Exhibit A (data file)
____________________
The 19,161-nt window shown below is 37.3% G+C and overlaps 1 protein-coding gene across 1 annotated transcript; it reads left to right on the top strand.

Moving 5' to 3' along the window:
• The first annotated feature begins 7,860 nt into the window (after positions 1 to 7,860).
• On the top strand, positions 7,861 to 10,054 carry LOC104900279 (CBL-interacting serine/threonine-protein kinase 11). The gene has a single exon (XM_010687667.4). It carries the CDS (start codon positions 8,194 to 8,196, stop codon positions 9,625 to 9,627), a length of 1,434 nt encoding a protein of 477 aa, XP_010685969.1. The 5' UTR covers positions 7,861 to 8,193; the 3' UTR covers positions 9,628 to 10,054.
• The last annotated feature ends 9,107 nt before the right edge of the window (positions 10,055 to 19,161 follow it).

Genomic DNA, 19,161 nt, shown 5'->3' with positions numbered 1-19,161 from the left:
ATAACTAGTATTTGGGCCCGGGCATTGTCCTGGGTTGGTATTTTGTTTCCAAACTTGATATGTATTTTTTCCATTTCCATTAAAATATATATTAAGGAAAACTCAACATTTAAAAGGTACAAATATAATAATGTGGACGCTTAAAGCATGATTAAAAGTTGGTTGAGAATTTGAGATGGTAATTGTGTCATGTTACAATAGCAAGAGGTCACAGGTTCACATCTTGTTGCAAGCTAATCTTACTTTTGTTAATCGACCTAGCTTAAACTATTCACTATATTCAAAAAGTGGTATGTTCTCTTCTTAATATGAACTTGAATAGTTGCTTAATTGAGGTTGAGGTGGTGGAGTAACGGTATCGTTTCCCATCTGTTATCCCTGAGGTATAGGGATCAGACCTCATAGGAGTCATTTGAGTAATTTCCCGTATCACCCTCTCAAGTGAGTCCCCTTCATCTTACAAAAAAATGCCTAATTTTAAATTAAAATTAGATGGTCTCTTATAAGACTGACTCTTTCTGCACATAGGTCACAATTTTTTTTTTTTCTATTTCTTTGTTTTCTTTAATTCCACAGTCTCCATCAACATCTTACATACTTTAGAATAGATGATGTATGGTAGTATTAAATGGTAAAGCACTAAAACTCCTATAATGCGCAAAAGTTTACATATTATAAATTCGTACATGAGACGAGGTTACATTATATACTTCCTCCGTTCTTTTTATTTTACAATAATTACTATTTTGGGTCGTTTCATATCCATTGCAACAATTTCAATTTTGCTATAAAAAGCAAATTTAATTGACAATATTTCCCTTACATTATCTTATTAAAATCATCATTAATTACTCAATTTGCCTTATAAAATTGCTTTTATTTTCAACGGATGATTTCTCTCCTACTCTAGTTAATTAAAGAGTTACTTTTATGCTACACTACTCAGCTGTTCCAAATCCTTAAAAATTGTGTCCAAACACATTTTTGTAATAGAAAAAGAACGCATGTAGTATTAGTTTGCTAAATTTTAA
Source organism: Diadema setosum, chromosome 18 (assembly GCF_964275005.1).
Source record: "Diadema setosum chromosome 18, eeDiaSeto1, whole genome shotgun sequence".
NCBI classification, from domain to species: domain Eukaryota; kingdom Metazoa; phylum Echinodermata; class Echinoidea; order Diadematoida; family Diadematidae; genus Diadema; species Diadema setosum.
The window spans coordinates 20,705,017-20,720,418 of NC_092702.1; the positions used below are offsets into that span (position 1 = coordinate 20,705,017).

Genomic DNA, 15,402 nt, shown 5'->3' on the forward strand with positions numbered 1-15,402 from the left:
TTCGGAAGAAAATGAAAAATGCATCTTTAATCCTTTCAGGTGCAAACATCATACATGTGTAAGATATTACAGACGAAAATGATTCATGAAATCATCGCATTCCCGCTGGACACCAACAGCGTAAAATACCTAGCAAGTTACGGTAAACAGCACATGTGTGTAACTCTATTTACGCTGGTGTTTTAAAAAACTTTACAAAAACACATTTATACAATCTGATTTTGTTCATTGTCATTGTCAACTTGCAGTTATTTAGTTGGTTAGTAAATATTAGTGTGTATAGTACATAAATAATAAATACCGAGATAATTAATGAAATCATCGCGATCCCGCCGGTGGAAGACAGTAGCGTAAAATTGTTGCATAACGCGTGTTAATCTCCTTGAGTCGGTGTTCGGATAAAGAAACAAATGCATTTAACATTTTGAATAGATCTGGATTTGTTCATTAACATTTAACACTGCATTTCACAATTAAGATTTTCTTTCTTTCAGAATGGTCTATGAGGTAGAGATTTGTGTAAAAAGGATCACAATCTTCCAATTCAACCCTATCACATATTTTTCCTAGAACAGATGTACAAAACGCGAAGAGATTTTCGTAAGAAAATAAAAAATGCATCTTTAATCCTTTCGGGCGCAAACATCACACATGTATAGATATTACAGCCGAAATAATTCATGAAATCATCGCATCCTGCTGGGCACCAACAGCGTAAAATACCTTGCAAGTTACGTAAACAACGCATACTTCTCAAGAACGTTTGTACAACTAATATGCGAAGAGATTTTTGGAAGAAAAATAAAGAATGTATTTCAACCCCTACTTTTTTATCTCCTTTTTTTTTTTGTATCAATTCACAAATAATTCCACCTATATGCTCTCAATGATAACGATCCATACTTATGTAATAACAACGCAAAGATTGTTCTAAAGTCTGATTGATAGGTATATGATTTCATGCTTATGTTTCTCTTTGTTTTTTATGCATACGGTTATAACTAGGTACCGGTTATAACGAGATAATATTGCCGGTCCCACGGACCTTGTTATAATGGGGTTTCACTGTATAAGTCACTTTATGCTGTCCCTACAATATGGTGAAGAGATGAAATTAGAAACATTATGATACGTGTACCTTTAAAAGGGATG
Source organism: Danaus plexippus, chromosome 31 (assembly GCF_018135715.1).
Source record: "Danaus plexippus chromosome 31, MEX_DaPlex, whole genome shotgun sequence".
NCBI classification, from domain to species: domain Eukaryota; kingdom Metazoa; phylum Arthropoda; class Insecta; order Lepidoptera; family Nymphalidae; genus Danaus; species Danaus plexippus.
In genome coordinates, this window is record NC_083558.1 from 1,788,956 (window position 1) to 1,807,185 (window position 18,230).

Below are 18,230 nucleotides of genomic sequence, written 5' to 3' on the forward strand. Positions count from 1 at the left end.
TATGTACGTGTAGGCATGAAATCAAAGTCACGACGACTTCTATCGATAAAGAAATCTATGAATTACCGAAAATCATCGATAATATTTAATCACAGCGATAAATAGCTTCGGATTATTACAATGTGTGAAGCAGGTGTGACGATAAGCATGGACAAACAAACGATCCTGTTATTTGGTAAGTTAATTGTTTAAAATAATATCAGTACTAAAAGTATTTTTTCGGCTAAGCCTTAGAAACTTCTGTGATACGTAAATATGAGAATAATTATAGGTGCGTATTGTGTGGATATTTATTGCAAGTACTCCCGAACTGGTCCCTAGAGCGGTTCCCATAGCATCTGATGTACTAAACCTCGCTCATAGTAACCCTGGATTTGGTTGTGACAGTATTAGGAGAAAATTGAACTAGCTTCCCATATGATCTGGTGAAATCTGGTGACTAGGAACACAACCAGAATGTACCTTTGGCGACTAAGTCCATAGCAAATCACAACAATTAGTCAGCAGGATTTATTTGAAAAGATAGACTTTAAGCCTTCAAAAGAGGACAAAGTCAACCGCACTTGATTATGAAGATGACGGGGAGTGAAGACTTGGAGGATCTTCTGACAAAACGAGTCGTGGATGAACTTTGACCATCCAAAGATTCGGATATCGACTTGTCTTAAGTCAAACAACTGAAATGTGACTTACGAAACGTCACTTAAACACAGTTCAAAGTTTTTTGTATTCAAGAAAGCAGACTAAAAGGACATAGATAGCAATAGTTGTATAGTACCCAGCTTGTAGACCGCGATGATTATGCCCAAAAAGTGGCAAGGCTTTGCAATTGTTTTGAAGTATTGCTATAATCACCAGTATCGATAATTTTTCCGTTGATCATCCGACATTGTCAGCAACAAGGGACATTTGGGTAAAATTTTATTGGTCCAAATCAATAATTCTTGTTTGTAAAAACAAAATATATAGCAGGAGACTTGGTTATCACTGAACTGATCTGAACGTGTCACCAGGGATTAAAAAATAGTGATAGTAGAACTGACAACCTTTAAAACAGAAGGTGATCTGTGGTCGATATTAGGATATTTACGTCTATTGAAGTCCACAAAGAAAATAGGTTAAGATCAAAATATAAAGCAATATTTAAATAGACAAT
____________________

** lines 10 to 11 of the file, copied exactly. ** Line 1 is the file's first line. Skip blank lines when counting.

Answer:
NCBI classification, from domain to species: domain Eukaryota; kingdom Metazoa; phylum Echinodermata; class Echinoidea; order Diadematoida; family Diadematidae; genus Diadema; species Diadema setosum.
The window spans coordinates 20,705,017-20,720,418 of NC_092702.1; the positions used below are offsets into that span (position 1 = coordinate 20,705,017).